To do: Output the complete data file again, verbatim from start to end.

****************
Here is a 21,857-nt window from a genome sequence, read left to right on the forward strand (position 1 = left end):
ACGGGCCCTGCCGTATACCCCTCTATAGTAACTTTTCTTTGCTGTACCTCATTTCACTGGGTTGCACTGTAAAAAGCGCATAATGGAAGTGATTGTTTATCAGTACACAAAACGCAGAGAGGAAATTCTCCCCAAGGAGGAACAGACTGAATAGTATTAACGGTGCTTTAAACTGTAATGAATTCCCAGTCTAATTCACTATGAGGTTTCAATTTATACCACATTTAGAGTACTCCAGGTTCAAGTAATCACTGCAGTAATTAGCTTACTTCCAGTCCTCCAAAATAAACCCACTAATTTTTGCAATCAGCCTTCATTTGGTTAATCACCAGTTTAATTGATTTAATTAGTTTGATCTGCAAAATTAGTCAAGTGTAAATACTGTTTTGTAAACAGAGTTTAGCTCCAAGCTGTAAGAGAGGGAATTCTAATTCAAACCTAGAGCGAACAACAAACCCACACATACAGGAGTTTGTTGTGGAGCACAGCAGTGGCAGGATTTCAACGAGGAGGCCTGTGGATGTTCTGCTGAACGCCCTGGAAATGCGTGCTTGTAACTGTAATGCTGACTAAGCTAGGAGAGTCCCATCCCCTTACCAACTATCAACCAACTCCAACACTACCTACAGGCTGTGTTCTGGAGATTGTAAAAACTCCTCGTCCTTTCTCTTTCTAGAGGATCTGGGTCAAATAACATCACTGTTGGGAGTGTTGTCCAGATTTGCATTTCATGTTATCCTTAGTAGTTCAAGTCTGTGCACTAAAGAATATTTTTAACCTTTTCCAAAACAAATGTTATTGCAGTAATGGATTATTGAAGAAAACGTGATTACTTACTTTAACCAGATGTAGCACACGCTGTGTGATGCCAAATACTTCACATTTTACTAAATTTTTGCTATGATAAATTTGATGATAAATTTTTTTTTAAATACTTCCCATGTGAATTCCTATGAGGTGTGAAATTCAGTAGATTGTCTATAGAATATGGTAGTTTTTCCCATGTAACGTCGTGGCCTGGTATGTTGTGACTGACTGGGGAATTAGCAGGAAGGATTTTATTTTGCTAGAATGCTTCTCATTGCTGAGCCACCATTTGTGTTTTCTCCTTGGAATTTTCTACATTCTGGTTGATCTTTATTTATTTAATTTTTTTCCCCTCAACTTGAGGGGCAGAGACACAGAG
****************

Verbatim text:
Here is a 21,857-nt window from a genome sequence, read left to right on the forward strand (position 1 = left end):
ACGGGCCCTGCCGTATACCCCTCTATAGTAACTTTTCTTTGCTGTACCTCATTTCACTGGGTTGCACTGTAAAAAGCGCATAATGGAAGTGATTGTTTATCAGTACACAAAACGCAGAGAGGAAATTCTCCCCAAGGAGGAACAGACTGAATAGTATTAACGGTGCTTTAAACTGTAATGAATTCCCAGTCTAATTCACTATGAGGTTTCAATTTATACCACATTTAGAGTACTCCAGGTTCAAGTAATCACTGCAGTAATTAGCTTACTTCCAGTCCTCCAAAATAAACCCACTAATTTTTGCAATCAGCCTTCATTTGGTTAATCACCAGTTTAATTGATTTAATTAGTTTGATCTGCAAAATTAGTCAAGTGTAAATACTGTTTTGTAAACAGAGTTTAGCTCCAAGCTGTAAGAGAGGGAATTCTAATTCAAACCTAGAGCGAACAACAAACCCACACATACAGGAGTTTGTTGTGGAGCACAGCAGTGGCAGGATTTCAACGAGGAGGCCTGTGGATGTTCTGCTGAACGCCCTGGAAATGCGTGCTTGTAACTGTAATGCTGACTAAGCTAGGAGAGTCCCATCCCCTTACCAACTATCAACCAACTCCAACACTACCTACAGGCTGTGTTCTGGAGATTGTAAAAACTCCTCGTCCTTTCTCTTTCTAGAGGATCTGGGTCAAATAACATCACTGTTGGGAGTGTTGTCCAGATTTGCATTTCATGTTATCCTTAGTAGTTCAAGTCTGTGCACTAAAGAATATTTTTAACCTTTTCCAAAACAAATGTTATTGCAGTAATGGATTATTGAAGAAAACGTGATTACTTACTTTAACCAGATGTAGCACACGCTGTGTGATGCCAAATACTTCACATTTTACTAAATTTTTGCTATGATAAATTTGATGATAAATTTTTTTTTAAATACTTCCCATGTGAATTCCTATGAGGTGTGAAATTCAGTAGATTGTCTATAGAATATGGTAGTTTTTCCCATGTAACGTCGTGGCCTGGTATGTTGTGACTGACTGGGGAATTAGCAGGAAGGATTTTATTTTGCTAGAATGCTTCTCATTGCTGAGCCACCATTTGTGTTTTCTCCTTGGAATTTTCTACATTCTGGTTGATCTTTATTTATTTAATTTTTTTCCCCTCAACTTGAGGGGCAGAGACACAGAG